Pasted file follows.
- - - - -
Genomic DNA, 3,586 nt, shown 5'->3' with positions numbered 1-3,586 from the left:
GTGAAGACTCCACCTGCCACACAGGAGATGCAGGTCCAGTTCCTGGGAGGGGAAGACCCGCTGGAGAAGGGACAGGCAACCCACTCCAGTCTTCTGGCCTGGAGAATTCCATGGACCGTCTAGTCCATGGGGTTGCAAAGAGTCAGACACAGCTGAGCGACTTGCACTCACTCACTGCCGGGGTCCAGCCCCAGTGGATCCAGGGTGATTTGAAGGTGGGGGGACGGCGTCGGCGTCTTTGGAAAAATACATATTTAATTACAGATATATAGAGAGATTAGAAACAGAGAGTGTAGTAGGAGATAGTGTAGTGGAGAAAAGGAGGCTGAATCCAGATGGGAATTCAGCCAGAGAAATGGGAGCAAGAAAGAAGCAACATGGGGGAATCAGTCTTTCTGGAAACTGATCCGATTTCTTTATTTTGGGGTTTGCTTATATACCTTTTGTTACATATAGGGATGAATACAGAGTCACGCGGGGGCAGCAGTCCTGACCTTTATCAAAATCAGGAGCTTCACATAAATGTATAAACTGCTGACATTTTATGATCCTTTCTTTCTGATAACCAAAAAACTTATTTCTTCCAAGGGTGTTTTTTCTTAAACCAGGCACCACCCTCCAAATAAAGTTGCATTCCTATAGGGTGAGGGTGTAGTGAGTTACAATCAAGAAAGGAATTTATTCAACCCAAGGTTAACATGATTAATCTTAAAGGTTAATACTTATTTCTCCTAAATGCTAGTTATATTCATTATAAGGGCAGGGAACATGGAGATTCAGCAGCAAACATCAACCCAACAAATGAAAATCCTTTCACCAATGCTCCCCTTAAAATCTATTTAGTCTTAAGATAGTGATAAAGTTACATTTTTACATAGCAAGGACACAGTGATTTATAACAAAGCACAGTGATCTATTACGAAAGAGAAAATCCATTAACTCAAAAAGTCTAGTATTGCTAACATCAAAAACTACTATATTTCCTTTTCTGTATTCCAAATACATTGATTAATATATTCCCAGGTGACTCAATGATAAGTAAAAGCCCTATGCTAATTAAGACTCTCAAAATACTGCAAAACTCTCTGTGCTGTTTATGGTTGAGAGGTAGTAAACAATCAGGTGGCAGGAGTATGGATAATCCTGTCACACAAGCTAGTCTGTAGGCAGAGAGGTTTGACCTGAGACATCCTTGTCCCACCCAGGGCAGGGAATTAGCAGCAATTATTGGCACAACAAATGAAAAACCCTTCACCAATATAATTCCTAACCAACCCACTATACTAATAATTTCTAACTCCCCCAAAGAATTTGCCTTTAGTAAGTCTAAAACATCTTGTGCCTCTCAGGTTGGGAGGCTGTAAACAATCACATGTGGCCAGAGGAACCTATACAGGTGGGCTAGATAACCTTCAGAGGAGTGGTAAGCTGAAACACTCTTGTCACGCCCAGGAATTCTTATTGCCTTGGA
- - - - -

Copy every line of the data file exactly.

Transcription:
Genomic DNA, 3,586 nt, shown 5'->3' with positions numbered 1-3,586 from the left:
GTGAAGACTCCACCTGCCACACAGGAGATGCAGGTCCAGTTCCTGGGAGGGGAAGACCCGCTGGAGAAGGGACAGGCAACCCACTCCAGTCTTCTGGCCTGGAGAATTCCATGGACCGTCTAGTCCATGGGGTTGCAAAGAGTCAGACACAGCTGAGCGACTTGCACTCACTCACTGCCGGGGTCCAGCCCCAGTGGATCCAGGGTGATTTGAAGGTGGGGGGACGGCGTCGGCGTCTTTGGAAAAATACATATTTAATTACAGATATATAGAGAGATTAGAAACAGAGAGTGTAGTAGGAGATAGTGTAGTGGAGAAAAGGAGGCTGAATCCAGATGGGAATTCAGCCAGAGAAATGGGAGCAAGAAAGAAGCAACATGGGGGAATCAGTCTTTCTGGAAACTGATCCGATTTCTTTATTTTGGGGTTTGCTTATATACCTTTTGTTACATATAGGGATGAATACAGAGTCACGCGGGGGCAGCAGTCCTGACCTTTATCAAAATCAGGAGCTTCACATAAATGTATAAACTGCTGACATTTTATGATCCTTTCTTTCTGATAACCAAAAAACTTATTTCTTCCAAGGGTGTTTTTTCTTAAACCAGGCACCACCCTCCAAATAAAGTTGCATTCCTATAGGGTGAGGGTGTAGTGAGTTACAATCAAGAAAGGAATTTATTCAACCCAAGGTTAACATGATTAATCTTAAAGGTTAATACTTATTTCTCCTAAATGCTAGTTATATTCATTATAAGGGCAGGGAACATGGAGATTCAGCAGCAAACATCAACCCAACAAATGAAAATCCTTTCACCAATGCTCCCCTTAAAATCTATTTAGTCTTAAGATAGTGATAAAGTTACATTTTTACATAGCAAGGACACAGTGATTTATAACAAAGCACAGTGATCTATTACGAAAGAGAAAATCCATTAACTCAAAAAGTCTAGTATTGCTAACATCAAAAACTACTATATTTCCTTTTCTGTATTCCAAATACATTGATTAATATATTCCCAGGTGACTCAATGATAAGTAAAAGCCCTATGCTAATTAAGACTCTCAAAATACTGCAAAACTCTCTGTGCTGTTTATGGTTGAGAGGTAGTAAACAATCAGGTGGCAGGAGTATGGATAATCCTGTCACACAAGCTAGTCTGTAGGCAGAGAGGTTTGACCTGAGACATCCTTGTCCCACCCAGGGCAGGGAATTAGCAGCAATTATTGGCACAACAAATGAAAAACCCTTCACCAATATAATTCCTAACCAACCCACTATACTAATAATTTCTAACTCCCCCAAAGAATTTGCCTTTAGTAAGTCTAAAACATCTTGTGCCTCTCAGGTTGGGAGGCTGTAAACAATCACATGTGGCCAGAGGAACCTATACAGGTGGGCTAGATAACCTTCAGAGGAGTGGTAAGCTGAAACACTCTTGTCACGCCCAGGAATTCTTATTGCCTTGGA